Top Stories : AsianSIL Inter-Sessional Regional Conference 2015, The Rule of Law and Development Nexus: A New Deal for Asia? News

Top Stories : AsianSIL Inter-Sessional Regional Conference 2015, The Rule of Law and Development Nexus: A New Deal for Asia?



H.E. Mr. Thani Thongphakdi

Ambassador and Permanent Representative of Thailand

to the United Nations and other International Organisations in Geneva

at the AsianSIL Inter-Sessional Regional Conference 2015

The Rule of Law and Development Nexus: A New Deal for Asia?

First Plenary: The Rule of Law and Sustainable Development:

The Post-2015 Development Agenda

Thursday 4 June 2015, Plaza Athénée, Bangkok




Your Royal Highness,


Mr. Chair, Thank you for your kind introduction. May I first say how honoured I am to join this distinguished panel. Now in New York and Geneva, most discussions are centred upon the Post-2015 Development Agenda. Coming from Geneva, I will at times bring with me a little of the Geneva perspective on the new Agenda, particularly as it concerns human rights, so I hope you will bear with me.


Thailand firmly believes that the rule of law and sustainable development are mutually reinforcing. The rule of law is an essential foundation for strong and sustained economic and social development, one that ensures people empowerment, democratic society, solid economic growth and life with dignity.


We therefore fully support the views of the United Nations Secretary-General as elaborated in his report on the MDGs, “A Life of Dignity for All”, that “Lasting peace and sustainable development cannot be fully realized without respect for human rights and the rule of law.”


This is also why Thailand fully supported the adoption by the United Nations General Assembly in 2012 of the Declaration of the High-level Meeting of the General Assembly on the Rule of Law at the National and International Levels[1].


In it, Member States stated their conviction that “the advancement of the rule of law at the national and international levels is essential for sustained and inclusive economic growth, sustainable development, the eradication of poverty and hunger and the full realization of all human rights and fundamental freedoms, including the right to development.”


As the international community is meeting in New York to finalize the Post-2015 Development Agenda, there is general agreement that the rule of law is a great enabler of development, that the rule of law is a powerful driver of development at all levels—local, national and international.


Here, there are a number of issues relating to the rule of law that resonates with Thailand and we believe they should be integrated into the new Agenda. Many of these issues of course were also highlighted during the High-level Event on Contributions of Human Rights and the Rule of Law in the Post-2015 Development Agenda, held in New York last year.


First and foremost, if the rule of law is to be an enabler of development, we must have clear legal frameworks. And clear legal frameworks in turn will help promote good governance and accountability, at both the national and international levels.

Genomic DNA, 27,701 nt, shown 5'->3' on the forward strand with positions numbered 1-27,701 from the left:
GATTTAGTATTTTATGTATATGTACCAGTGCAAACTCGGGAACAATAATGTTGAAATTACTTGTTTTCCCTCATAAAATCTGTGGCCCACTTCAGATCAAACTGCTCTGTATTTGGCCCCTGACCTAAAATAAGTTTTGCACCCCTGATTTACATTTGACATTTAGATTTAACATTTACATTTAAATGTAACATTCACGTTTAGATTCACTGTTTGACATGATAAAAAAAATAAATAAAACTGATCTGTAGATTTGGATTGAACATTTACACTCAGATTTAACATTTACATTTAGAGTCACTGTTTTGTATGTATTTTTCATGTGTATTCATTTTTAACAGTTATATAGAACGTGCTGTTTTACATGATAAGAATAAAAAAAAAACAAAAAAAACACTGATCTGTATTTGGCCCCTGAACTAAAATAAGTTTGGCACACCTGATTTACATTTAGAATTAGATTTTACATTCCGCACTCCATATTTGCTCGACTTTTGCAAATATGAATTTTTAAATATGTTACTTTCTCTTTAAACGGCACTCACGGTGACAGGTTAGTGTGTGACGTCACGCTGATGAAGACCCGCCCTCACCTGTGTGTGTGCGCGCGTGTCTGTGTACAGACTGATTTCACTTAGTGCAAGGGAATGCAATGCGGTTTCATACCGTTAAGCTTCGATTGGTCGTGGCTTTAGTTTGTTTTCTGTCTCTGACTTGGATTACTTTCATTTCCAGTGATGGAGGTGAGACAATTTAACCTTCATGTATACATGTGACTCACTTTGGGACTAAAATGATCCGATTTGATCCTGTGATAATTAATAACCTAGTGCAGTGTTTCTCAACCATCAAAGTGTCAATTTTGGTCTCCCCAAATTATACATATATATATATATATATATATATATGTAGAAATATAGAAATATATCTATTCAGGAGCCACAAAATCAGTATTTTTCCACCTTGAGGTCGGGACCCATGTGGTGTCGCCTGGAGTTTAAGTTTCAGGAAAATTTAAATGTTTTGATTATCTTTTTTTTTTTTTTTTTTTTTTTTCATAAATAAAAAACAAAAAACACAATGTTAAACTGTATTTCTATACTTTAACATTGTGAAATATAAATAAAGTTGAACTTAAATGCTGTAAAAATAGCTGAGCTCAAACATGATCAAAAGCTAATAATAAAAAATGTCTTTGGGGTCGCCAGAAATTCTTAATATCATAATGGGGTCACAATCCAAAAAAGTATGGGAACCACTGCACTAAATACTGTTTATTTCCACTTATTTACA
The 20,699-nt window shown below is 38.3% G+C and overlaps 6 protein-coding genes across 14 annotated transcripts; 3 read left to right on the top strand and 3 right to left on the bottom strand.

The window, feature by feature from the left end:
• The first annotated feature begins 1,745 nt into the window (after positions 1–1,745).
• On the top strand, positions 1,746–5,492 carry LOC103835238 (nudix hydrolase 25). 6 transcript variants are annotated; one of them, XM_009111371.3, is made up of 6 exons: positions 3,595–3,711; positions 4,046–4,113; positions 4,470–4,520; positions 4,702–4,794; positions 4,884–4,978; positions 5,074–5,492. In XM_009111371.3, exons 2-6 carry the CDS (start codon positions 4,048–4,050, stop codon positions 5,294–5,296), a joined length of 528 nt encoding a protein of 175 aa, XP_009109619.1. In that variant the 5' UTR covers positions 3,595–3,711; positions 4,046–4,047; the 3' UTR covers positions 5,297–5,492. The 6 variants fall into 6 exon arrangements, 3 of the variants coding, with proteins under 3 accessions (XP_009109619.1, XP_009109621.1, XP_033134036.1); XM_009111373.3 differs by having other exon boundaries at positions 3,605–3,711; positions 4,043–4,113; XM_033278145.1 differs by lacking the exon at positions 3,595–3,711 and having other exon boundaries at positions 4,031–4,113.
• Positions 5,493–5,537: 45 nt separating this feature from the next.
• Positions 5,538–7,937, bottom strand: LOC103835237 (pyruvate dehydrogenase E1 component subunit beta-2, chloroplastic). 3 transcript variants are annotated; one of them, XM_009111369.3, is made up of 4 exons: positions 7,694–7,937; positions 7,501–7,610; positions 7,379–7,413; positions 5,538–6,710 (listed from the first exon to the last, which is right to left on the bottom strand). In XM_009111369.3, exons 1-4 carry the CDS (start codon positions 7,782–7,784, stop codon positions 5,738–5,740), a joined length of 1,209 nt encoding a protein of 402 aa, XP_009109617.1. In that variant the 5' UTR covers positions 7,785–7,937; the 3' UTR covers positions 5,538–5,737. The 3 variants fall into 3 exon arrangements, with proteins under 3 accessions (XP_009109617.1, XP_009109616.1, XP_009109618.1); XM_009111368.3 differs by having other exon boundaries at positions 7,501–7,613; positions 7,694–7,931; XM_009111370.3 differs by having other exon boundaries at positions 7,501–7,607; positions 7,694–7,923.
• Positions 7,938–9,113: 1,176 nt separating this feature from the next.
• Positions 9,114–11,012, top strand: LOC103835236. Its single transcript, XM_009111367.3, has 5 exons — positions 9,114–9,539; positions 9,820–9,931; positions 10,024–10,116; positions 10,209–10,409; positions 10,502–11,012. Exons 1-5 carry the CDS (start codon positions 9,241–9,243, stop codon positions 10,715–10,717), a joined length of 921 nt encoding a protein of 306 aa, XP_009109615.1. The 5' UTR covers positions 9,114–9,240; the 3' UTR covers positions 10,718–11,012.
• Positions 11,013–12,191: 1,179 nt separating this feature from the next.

Nationally, the rule of law ensures that everyone and every entity are accountable to just, fair and equitable laws. This also applies to the State itself. It means that all are entitled, without discrimination, to equal protection of the law, including fair remedies. Accountability ensures good governance, which in turn helps address the problem of corruption. In the context of natural resources, it also ensures that natural resources are managed in a sustainable manner and for the shared prosperity of all concerned.


Internationally, the rule of law applies to all States and organizations, leading to a more inclusive and participatory approach. It will help ensure that our rules-based multilateral trading system is free and fair, as should be global governance in other areas such as finance, investment, intellectual property and climate. It will also ensure that all development actors are accountable, ensuring that their endeavours help promote sustainable growth in the long run rather than achieve short term gains. Only with rule of law can we ensure that international rules and policies are consistent with the right to development.


Secondly, the rule of law helps to alleviate poverty.  Good legal frameworks—and by this we mean fair, stable, predictable and gender-sensitive—promotes inclusive, sustainable and equitable development, growth and employment. It also supports the protection of land, property and other resource use rights, the enforcement of contracts, the regulation and protection of labour rights and the enforcement of fair trade rules and equal access to markets and social protection floors, all of which supports inclusive economic growth.


Thirdly, the rule of law can help address inequalities and empower people, thus also promoting inclusive growth. Here, particular attention should be given to women and girls who often face discrimination and particular challenges. Here, we need to better respond to their gender-sensitive needs.


In this regard, Thailand spearheaded a resolution last year at the Human Rights Council stressing the importance of “technical cooperation to support inclusive and participatory development and poverty eradication at the national level” mindful that development has been uneven within and across countries, with many poor, disadvantaged and marginalized people in both developed and developing countries left behind.


The empowerment of people is also linked to the fourth point, the importance of having a legal identity.  This is essential if everyone is to enjoy equal access to services and benefit from their rights. This is especially important for those most marginalised and vulnerable who are disproportionately affected, such as migrants or minorities. In this regard, Thailand’s policy of birth registration for everyone, including migrants and displaced persons has been well received and used as an example and a best practice for others.